Presence With Myself

One of the best ways we can grow in noticing internal attitudes about ourselves is to say very simply “isn’t that interesting…” whenever you are confronted by a spark of joy, or conversely a hint of growing frustration…

…It was my spiritual director who encouraged me to notice myself more deeply. He’s the one who hears my stories each month we’re together, and as he listens well, he reflects back to me what he’s noticing. One time he noticed my inability to see my own internal reality. I was frustrated, had what I thought was a legitimate “gripe” to voice, but after releasing my angst I was more interested in blaming another than to acknowledge my own contribution to the situation. And it wasn’t just one such incident, but a few others too, and that’s what seemed a bit glaring. However, when I am in a better frame of heart and mind, I’m more able to smile, give voice to the emotion, name my reality, and then lean into a new way of being present, this time with myself.

Are you at home with yourself, or would you prefer to run away and not have to deal with yourself? Let me suggest a few practical handles to consider when getting to know oneself: 1. Pay attention to when you sense a tear of compassion welling up inside and don’t hold it back – release the emotional response so that you can fully feel empathy toward yourself or another; 2. Notice when you are concerned about an injustice and your natural response is to raise a fist of rage against the perpetrator and as an advocate for the victim – most likely that has something to do with your passionate and compassionate heart; 3. Affirm the delight of your heart with a shout of joy and gladness so that all who hear can rejoice with you – praise and thanksgiving can set the heart free from negativity, discouragement, and a critical/cynical spirit.

Behold the presence of yourself – believe that you are a dearly beloved child of God – belong to the fellowship of faith who know with certainty the call upon their lives – become a friend to yourself, treating others as you lovingly and graciously treat yourself…all for the glory and praise of God.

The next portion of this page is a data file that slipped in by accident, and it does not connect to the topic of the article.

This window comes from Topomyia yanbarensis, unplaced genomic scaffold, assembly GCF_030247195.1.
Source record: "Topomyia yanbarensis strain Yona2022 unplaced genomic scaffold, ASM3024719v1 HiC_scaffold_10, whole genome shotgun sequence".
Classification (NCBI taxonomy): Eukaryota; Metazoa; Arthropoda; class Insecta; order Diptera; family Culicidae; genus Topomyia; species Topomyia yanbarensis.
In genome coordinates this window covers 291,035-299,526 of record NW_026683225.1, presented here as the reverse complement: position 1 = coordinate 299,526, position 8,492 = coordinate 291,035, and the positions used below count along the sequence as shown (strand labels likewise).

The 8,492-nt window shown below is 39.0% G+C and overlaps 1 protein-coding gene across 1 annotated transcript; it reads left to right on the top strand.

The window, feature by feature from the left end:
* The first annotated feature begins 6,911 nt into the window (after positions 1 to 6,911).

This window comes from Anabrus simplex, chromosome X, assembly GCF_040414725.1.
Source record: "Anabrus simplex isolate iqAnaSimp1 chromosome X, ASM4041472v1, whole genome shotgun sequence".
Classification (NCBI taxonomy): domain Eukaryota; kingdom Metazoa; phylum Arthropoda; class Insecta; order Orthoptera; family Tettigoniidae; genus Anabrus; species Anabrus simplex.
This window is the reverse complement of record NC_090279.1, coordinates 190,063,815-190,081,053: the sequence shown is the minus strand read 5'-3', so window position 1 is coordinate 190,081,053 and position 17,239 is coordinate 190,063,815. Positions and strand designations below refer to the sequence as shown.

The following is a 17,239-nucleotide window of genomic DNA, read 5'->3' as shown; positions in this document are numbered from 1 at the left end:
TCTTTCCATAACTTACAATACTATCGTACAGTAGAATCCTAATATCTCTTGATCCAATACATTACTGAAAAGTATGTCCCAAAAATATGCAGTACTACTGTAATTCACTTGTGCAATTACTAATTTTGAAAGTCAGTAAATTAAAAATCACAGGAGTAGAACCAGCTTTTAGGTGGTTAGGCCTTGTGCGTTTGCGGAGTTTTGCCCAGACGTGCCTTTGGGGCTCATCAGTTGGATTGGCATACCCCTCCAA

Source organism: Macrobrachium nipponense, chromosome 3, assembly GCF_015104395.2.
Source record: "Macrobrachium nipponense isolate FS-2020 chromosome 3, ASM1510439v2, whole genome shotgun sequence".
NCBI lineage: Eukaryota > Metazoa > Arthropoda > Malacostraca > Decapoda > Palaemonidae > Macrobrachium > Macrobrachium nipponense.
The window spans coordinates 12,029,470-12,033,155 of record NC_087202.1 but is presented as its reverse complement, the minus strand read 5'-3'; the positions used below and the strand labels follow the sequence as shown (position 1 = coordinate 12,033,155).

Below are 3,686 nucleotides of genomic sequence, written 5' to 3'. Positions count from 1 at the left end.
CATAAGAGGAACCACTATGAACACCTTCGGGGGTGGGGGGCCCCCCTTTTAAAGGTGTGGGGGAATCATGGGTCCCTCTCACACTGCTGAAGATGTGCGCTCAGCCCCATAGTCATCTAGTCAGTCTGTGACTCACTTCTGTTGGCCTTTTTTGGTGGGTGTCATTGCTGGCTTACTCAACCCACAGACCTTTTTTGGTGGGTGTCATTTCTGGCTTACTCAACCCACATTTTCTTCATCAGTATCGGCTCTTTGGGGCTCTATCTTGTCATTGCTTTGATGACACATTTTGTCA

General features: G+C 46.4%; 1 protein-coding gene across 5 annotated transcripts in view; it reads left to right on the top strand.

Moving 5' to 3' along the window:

{Sign up today for Silencio, LTI’s free monthly spiritual formation resource at www.LeadershipTransformations.org}

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Steve Macchia

Founder & President

The Rev. Dr. Stephen A. Macchia is founder and president of Leadership Transformations, Inc. (LTI), a ministry serving the spiritual formation, discernment, and renewal of leaders and learners since 2003. For more than 20 years he has been the Director of the Pierce Center for Disciple-Building at Gordon-Conwell Theological Seminary, where he also serves as an adjunct faculty member in the Doctor of Ministry Program. From 1989-2003 he was the president of Vision New England, the largest regional church renewal association in the country. Earlier in his ministry life, Steve was a member of the pastoral staff of Grace Chapel in Lexington, Massachusetts for 11 years. He is the author or co-author of 17 books, including The Discerning Life (Zondervan Reflective), and Crafting a Rule of Life, Becoming A Healthy Church (LTI), and Broken and Whole (IVP).  He and his wife Ruth live in the Boston (MA) area and are the proud parents of two married children and grandparents to three adorable grandchildren. Steve’s personal website is www.SteveMacchia.com.

My soul comes alive singing the great hymns of the church and enjoying the beauty of God’s creation. I’m in awe of God for fulfilling the dream for LTI that he birthed in my heart, for the team he has assembled, and the transformational impact experienced in the leaders and teams we serve.

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Mitzi Mak

Selah-West Faculty

Mitzi started her professional life as a high school social studies teacher. She and her husband Jerry then served cross-culturally for ten+ years, living abroad first in India and then Kurdistan, N. Iraq. In addition to being a Spiritual Director, she now serves as a Formation and Care pastor in her local church in Houston, TX. She has graduated from LTI’s Selah Spiritual Direction training as well as LTI’s Emmaus Formational Leadership Program.

Mitzi enjoys engaging conversation, reading fiction, doing jigsaw/crossword puzzles, ocean gazing and exploring the world with Jerry through food and travel.

God has two main callings in Mitzi’s life: to care for those who care for others and to be a guide in helping others have a healthy relationship with the Trinity – recognizing God’s loving presence and activity in their lives and how to faithfully respond.

Selah was a transformative experience for me – allowing the contemplative within to emerge and to beautifully co-exist with my extraverted personality.